It’s that time of the year when citizen scientists everywhere are gearing up for the Great Backyard Bird Count (GBBC). It’s easy to participate and the bird count is a great way to contribute to actual data being used by ornithologists. You can have a Great Backyard Bird Count Homeschool!
Great Backyard Bird Count Homeschool
Let’s look at ways we can join in from the authors here at The Curriculum Choice.
Heather at Blog, She Wrote
Not only is our backyard a lovely habitat for birds, but we are in the backyard of the Cornell Lab of Ornithology. It’s one of our favorite walking spots!
Geography Quest: Great Backyard Bird Count Edition– Get all the details on participating and enjoy some of your own data crunching with these directions.
Geography Quest: Bird Migration Edition– Learn about bird migration and resources for observing migrating birds in your own backyard.
Nature Journal Calendars– these are a whole year of nature study each month with various observation tools. You’ll find seasonal activities, including those for observing birds. Sign up and you can download the whole year in one PDF file which has a printable calendar with spaces for drawing and writing. It’s perfect for veteran nature students and newbies!
Tricia at You ARE an ARTiST and Hodgepodge
It is such a delight to watch and study the birds in our very own backyard. We have participated in the Great Backyard Bird Count many times. Our resident ornithologists love everything about backyard birds and maintain the bird feeders. We even have a bird clock that chirps with the sound of different birds at the top of the hour. We watch for the winter birds, the hummingbirds that migrate through warm months here in the southeast, and the sweet, little brown-head nuthatches. Almost every week while my grandmother was still living, my children and I would go and visit her and sit on her back porch to watch the birds. She had a giant pileated woodpecker that would frequent her suet feeder!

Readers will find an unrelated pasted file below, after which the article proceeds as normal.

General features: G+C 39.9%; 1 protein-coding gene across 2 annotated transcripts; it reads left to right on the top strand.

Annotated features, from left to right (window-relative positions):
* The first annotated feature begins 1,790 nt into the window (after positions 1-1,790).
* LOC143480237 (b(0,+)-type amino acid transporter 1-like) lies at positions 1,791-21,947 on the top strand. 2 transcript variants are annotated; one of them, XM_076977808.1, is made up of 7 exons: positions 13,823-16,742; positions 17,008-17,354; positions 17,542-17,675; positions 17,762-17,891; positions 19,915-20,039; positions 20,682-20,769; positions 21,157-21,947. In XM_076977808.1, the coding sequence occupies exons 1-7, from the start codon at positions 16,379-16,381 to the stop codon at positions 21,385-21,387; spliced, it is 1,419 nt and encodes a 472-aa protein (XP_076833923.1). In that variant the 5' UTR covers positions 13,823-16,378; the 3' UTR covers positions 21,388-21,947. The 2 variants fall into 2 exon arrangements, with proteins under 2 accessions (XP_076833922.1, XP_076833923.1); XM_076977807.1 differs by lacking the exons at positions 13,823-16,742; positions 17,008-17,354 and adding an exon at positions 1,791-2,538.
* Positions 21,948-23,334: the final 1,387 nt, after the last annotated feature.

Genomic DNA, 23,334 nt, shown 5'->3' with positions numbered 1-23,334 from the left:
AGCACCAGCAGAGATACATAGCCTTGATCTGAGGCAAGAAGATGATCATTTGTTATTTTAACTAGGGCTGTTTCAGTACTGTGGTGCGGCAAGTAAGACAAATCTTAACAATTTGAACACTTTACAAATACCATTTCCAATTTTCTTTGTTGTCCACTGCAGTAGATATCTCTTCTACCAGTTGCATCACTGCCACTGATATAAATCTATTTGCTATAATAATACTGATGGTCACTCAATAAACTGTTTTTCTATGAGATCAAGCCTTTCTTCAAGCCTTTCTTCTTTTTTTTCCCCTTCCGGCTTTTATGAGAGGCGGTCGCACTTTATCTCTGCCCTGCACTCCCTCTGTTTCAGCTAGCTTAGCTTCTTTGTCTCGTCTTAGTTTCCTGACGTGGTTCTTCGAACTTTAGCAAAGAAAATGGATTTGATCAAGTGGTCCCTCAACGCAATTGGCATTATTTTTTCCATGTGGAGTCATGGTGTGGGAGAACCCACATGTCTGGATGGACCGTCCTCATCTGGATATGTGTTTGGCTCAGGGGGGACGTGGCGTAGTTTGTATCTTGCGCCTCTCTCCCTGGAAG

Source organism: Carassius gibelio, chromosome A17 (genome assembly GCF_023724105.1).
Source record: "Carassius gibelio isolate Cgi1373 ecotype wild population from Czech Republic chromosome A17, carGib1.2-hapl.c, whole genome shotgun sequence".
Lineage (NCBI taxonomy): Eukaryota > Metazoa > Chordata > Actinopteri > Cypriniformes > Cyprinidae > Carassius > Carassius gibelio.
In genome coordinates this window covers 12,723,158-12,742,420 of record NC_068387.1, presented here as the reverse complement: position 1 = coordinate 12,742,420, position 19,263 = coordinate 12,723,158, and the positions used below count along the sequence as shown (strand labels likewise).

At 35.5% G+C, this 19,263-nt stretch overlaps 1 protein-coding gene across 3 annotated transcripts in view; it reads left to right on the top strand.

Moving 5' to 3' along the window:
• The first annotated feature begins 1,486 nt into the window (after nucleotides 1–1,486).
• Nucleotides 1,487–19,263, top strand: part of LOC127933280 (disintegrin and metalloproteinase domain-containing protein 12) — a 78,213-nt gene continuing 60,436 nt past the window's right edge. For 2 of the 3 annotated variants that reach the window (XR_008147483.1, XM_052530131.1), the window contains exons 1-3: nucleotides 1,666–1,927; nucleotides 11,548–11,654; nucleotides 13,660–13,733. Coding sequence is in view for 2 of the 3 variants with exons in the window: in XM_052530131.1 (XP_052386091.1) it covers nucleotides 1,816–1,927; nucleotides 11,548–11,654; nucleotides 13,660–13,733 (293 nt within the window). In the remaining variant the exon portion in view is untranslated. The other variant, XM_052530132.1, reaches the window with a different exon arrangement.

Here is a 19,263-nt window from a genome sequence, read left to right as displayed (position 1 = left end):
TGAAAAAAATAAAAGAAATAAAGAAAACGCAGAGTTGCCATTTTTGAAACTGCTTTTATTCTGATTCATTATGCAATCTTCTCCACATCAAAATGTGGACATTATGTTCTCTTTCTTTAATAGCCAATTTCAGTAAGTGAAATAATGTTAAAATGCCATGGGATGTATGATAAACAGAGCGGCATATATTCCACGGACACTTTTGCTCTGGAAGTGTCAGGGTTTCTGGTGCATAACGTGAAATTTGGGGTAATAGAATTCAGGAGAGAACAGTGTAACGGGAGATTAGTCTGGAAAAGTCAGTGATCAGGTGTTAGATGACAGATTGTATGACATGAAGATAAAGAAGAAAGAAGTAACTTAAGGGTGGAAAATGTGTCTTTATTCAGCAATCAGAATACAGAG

Did you know that John James Audubon was a famous artist? My mother, Nana, has a John James Audubon art lesson and an accompanying podcast. In fact, Nana is sharing a Chalk Pastel Bird Study in honor of the GBBC which includes all sort of bird lessons from chalk pastels to acrylics. And a really fun, live lesson that is a surprise!
At Hodgepodge, we have a step-by-step and video art lesson, Cardinals in the Snow here.
From The Curriculum Choices Archives
Here at The Curriculum Choice we’ve got even more ideas for you.
Check these out:
- Get in on the Fun of Birdwatching with BirdSleuth– enjoy a look at this curriculum from the Cornell Lab of Ornithology.
- Food Farm and Nature Anatomy: Books for Exploring Our Natural World– have you seen these books yet? Nature Anatomy has a section on birds which is a kid friendly reference for everyone.
- Peterson Field Guides for Young Naturalists– learn about these field guides for young students. There’s one for birds!
- Nature Explorers: Coping with the Cold– a review of this nature study unit
The Curriculum Choice Review Team Features
Have you enjoyed the Great Backyard Bird Count Homeschool from our review authors? Our Curriculum Choice review team features a topic monthly. You can see all that our authors have shared on electives, math, curriculum choices and more under Review Team Features.
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